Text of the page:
Mining Ban Sparks Negative Reactions From Iran’s Crypto Community

After crypto miners had to deal with power interruptions on multiple occasions last year, the Iran Power Generation, Transmission and Distribution Company, (Tavanir), has instructed them to stop operations once more, until the end this summer. According to the utility, electricity shortages are expected in the coming three months due to hot weather and rising cooling demand.

Mostafa Rajabi Masshhadi, the company’s spokesperson, stated that the move would reduce the load on the grid during peak season. Way2pay reports that stakeholders object to the move and claim it is unjustified and will harm Iran’s crypto mining industry.

Due to increased legal and illegal mining power usage, the power shortage and frequent blackouts could partly be attributed to this. Last May, licensed miners were ordered to cease operations. In September they were allowed to resume operation, but again asked to unplug equipment to alleviate energy shortages during the cold winter months when there is more demand for heat.

The multiple shutdowns that hit miners last year were very disruptive and Iran’s share of global hashrate dropped to 0.12% according to the Bitcoin Mining Map from the Cambridge Centre for Alternative Finance. This effectively expelled Iran from the crypto mining industry. Similar events have prompted numerous responses from the community and warned that Iran is behind its peers.

Iranian miners have few options left to choose from

Some Iranians believe that the removal of cryptocurrency miners would have minimal effect on the power supply, as legal mining facilities only account for a small portion of the network’s load. It’s not clear how effective the ban against authorized mining will be, according to the report.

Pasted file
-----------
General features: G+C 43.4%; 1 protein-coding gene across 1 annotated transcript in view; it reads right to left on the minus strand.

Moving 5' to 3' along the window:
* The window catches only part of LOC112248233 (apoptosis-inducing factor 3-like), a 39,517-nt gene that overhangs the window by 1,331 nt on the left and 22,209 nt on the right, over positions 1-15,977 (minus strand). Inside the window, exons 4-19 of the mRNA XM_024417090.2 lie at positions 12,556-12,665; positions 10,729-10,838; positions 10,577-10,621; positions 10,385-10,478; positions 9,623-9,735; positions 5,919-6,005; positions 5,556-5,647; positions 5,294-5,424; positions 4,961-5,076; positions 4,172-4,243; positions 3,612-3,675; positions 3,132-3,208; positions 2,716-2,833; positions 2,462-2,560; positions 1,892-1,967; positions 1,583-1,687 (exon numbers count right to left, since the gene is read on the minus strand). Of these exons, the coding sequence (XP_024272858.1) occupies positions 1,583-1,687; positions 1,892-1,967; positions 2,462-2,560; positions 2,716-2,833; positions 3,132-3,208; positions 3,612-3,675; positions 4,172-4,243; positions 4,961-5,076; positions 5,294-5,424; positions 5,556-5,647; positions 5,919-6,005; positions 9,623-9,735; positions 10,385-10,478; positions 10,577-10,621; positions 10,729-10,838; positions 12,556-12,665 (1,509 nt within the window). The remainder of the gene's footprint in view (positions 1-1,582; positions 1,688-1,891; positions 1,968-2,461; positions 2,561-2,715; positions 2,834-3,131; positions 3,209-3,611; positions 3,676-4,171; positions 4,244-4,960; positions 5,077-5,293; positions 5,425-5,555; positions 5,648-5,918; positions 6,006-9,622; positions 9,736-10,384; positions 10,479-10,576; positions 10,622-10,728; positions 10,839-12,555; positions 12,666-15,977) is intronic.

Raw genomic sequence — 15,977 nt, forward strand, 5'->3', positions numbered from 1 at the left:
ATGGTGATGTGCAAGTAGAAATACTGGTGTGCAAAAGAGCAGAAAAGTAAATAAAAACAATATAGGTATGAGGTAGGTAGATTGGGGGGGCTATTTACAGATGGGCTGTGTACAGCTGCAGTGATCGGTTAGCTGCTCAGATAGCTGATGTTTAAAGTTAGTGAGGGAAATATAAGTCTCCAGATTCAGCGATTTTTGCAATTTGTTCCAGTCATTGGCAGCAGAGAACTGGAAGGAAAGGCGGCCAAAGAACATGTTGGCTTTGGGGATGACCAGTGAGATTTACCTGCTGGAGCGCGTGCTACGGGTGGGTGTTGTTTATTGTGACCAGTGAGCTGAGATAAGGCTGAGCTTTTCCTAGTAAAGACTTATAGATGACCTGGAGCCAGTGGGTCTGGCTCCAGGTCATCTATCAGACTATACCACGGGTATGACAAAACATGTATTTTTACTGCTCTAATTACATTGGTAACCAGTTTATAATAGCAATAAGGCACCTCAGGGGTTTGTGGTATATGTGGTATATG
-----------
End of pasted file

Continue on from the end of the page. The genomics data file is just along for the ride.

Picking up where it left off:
It is also not clear why all miners in the country should cease their activities. In reality, crypto farms are located in areas that don’t experience power shortages. The objections also stem from the question of why miners should be disconnected and why it should happen so quickly.

In 2019, Iran legalized crypto mining. Numerous companies applied for licenses from the Ministry of Industry since then. Mohammad Khodadadi (Tavanir’s executive for the mining sector), reminded companies that they are prohibited from buying electricity during peak consumption times. He added that similar clauses are also included in their contracts.

Way2pay reports that Iranian crypto miners are limited in their options when the country’s power grid is unable to meet their needs. First, you can wait for the authorities to lift the ban. Another option is to use alternative fuels such as diesel generators or renewable energy generation. Last resort is to go underground to continue minting digital coins illegally. This is at their own risk.

Rate this post